More than 200 workers founded Movimento Nossa Classe [Our Class Movement].
The Encontro de Trabalhadores [Workers Meeting] held Saturday March 29, showed that the sanitation workers in Rio de Janeiro opened a new phase in the Brazilian workers’ movement, leading to the founding of the Movimento Nossa Classe [Our Class Movement]. Attended by 350 people, more than 200 workers participated in an intense and emotional journey that started with discussions about the lessons of the sanitation worker strike and the protests during the June 2013 Confederations Cup. In November last year, the Liga Estratégica Revolucionaria (LER-QI) organized a meeting of workers, youth, blacks, women and LGBTTI that brought together 800 people to discuss the lessons of the June protests from a revolutionary perspective.
A proposal to build a national grouping in the labor movement involving all workers from all industries was passed. Since then we debated this issue within the industries we are in, and given the new phase the sanitation worker’s strike opened, we resolved to urgently convene this Encontro de Trabalhadores to draw upon the lessons from the sanitation workers struggle and to found the Movimento Nossa Classe.
The delegation of sanitation workers set the tone for the entire meeting and wowed those who attended from their arrival, when we were greeted and together sang o, o, o, o gari acordou [The sanitation worker woke up], não vai ter arrego [we will not back down], e, e, e, nesse carnival o prefeito vai varrer [and in this carnival the mayor can sweep the streets]. In the opening session were four sanitation workers elected to represent the delegation, alongside Val Lisbon, founder of LER-QI, and Jenifer Tristan, from Juventude às Ruas, Rio de Janeiro, whom were shoulder to shoulder with the workers from the first day of the struggle.
The event was chaired by Marilia Rocha, a São Paulo subway train operator, LER-QI militant, union delegate and leader of the group Metroviários pela Base [Rank-and-File Subway Workers], and Pablito, a University of São Paulo (USP) restaurant worker, director of Sintusp [USP staff union], and LER-QI militant. In their testimony, which can be seen in the videos of the meeting, the sanitation workers reported each moment of the heroic struggle they waged, and all of their resulting reflections.
At the table with the sanitation workers was the important participation of Adailson Rodrigues, a bus driver for the company Trevo who was elected to the Bus Driver’s Strike Committee in Porto Alegre. They shut down the city’s transportation for 15 days and also organized the rank-and-file against the union bureaucracy, winning an end to the banco de horas. Internationalism was also a hallmark of the meeting, with participation from Vilca Alejandro, who is a leader of the Socialist Workers Party (PTS) in Argentina and a sanitation worker union delegate from Jujuy.
Also intervening was Julio, a metal worker from Minas Gerais, who reported on the work LER-QI is doing against the bosses’ dictatorship in the factories. He gave homage to a comrade who works in a chemical factory and could not be present because of hospitalization due to a work accident that almost cost him his arm, and read an emotional letter from the recovering comrade addressed to those present at the meeting.
The São Paulo delegation had dozens of subway workers, with temp workers and an important delegation of outsourced workers. University of Sao Paulo (USP) workers, Sintusp directors Diana Assunção, Bruno Gilga and Claudionor Brandão, and São Paulo teachers, who will now fight against the union bureaucracy in the APEOESP elections, also had a significant presence. São Paulo bank workers from the group Uma Classe [One Class], which had an important role in opposition slate 2 in the Bank workers’ union elections and will now compete in the Caixa Econômica [Brazilian state bank] Associations elections, also greeted the crowd. Manufacturing industries were represented by food, metallurgical, chemical, and shoemaking workers from the ABC region [industrial cities southeast of Sao Paulo], West São Paulo, Campinas, and Franca. Also present were petroleum, healthcare, post office, and airline workers along with several other categories of outsourced workers.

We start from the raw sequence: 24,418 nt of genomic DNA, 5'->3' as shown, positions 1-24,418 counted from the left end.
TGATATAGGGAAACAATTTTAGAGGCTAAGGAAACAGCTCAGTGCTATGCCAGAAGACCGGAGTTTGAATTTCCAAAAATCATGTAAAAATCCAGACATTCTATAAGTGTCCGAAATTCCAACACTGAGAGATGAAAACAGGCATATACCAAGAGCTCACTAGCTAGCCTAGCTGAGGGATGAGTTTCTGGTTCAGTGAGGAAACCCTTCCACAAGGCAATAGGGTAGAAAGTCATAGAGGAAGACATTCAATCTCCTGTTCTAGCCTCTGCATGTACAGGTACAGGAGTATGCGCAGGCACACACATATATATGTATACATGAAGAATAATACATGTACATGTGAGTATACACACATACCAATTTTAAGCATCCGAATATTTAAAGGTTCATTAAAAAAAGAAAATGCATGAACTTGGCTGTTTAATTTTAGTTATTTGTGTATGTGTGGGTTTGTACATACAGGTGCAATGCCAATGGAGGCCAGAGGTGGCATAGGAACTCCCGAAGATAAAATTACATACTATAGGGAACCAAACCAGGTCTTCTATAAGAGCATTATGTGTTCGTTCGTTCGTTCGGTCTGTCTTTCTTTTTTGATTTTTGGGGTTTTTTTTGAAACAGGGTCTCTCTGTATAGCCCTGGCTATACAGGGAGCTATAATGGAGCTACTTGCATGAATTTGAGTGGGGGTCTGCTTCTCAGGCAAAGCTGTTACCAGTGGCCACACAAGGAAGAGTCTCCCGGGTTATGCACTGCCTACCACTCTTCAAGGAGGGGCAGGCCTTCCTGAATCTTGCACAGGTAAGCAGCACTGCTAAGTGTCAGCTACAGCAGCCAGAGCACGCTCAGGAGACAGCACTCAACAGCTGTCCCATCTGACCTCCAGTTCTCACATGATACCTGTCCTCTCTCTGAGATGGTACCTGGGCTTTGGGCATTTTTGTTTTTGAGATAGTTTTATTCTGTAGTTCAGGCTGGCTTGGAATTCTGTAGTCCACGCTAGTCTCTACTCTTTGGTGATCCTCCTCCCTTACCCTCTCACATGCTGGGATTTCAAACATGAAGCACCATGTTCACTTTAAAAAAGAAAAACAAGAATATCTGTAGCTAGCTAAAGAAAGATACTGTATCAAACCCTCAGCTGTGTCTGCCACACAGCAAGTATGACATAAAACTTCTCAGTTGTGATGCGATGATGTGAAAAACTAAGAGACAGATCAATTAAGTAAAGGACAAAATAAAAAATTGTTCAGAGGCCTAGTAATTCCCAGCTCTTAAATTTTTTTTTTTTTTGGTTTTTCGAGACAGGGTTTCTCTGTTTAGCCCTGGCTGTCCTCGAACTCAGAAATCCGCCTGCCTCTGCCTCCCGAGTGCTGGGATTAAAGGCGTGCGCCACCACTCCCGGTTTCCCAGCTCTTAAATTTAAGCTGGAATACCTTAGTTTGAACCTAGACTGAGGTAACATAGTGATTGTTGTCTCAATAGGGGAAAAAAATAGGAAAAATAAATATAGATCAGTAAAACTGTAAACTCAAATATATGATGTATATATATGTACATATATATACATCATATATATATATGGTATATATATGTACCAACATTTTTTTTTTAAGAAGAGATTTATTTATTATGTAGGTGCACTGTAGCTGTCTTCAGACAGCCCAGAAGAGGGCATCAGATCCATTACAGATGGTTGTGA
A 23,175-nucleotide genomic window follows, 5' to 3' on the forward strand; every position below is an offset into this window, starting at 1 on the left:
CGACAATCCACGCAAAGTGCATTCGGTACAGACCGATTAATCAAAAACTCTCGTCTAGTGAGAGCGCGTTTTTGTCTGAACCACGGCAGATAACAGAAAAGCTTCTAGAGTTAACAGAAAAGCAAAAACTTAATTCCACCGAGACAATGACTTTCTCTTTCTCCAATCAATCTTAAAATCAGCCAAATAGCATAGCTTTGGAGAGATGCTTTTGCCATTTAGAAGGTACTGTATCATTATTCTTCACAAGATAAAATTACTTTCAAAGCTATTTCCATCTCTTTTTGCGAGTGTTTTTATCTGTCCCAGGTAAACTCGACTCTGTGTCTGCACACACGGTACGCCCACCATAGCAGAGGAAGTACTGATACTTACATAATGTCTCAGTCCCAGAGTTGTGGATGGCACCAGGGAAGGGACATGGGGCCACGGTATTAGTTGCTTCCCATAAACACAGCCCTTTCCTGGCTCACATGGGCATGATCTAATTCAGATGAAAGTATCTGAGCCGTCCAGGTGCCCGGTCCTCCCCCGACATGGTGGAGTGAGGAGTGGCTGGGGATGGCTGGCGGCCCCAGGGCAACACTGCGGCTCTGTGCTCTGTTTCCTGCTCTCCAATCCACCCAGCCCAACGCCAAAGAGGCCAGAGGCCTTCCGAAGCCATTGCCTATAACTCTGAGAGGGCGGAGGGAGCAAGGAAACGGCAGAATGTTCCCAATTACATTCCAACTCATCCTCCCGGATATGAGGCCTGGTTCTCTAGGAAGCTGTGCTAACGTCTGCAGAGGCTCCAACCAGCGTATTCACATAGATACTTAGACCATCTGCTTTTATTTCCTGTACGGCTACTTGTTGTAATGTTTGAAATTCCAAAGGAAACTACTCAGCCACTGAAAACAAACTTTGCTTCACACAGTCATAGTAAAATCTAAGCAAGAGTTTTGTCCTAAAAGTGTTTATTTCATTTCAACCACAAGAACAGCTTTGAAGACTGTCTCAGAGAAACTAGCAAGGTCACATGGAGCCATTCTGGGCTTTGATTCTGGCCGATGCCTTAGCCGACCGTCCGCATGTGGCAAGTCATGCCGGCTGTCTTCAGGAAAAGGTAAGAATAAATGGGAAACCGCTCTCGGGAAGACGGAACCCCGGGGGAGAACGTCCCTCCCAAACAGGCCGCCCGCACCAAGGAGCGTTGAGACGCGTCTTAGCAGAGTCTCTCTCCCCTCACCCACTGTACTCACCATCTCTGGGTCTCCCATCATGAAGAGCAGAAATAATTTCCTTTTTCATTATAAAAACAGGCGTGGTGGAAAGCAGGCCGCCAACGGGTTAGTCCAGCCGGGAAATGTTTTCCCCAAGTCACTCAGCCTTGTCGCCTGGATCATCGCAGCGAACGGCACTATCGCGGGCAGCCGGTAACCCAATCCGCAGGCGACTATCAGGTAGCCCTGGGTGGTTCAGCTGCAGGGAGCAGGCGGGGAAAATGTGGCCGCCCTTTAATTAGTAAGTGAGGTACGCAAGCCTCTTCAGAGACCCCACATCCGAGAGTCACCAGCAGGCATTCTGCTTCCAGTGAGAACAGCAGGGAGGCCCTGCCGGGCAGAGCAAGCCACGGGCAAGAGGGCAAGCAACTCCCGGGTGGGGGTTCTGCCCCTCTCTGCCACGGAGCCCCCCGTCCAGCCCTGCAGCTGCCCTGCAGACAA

In addition to these workers, the plenary was filled with the important participation of members from the women’s group Pão e Rosas and youth in Juventude às Ruas, which have been actively working in every workers’ struggle, and who were instrumental in the entire organization of the meeting. They pledged to support the construction of the movement through spreading the sanitation worker strike support experience, starting with organizing the Maré Laranja Slate’s campaign to sweep away USP’s current academic and student bureaucracy in the upcoming DCE [student government] elections at USP.
After the opening session, Discussion Groups (GD) were organized. They discussed the lessons of the sanitation workers’ strike, and with the rich intervention of the sanitation workers themselves, the foundation of Movimento Nossa Classe. Political resolutions of solidarity with several organizations and their ongoing struggles were also discussed. After receiving several contributions as a result of the GD break-out session, the following resolutions were unanimously adopted in the final plenary.
The first resolution was a vote to “Empower Movimento Nossa Classe to build upon the lessons of the June protests and the sanitation worker strike—principally in the fight against the government, employers, and trade union bureaucracy. That the workers believe only in their own forces to organize broader workers’ democracy. That we fight tirelessly against all forms of oppression of women, blacks and LGBTTIs. That we fight against repression of strikes and fighters, against the genocide of black people and against the militarization of the morros and favelas [marginalized zones].
That one of the axes of this movement is to organize the broad solidarity with workers’ struggles around Brazil starting from the example we made with the sanitation workers struggle, and now with a strong movement of hundreds organized nationally. That we struggle to fight for the defense of the jobs, wages, and rights of the working class. That we struggle to sweep away the trade union bureaucracy and make trade unions instruments of struggle again.” Everybody in the plenary demonstrated conviction that we will create a movement of hundreds around Brazil that will make a difference in the new stage of the class struggle that opened in the country after the June days, and especially now with the workers’ movements’ arrival to the scene with great examples of struggle.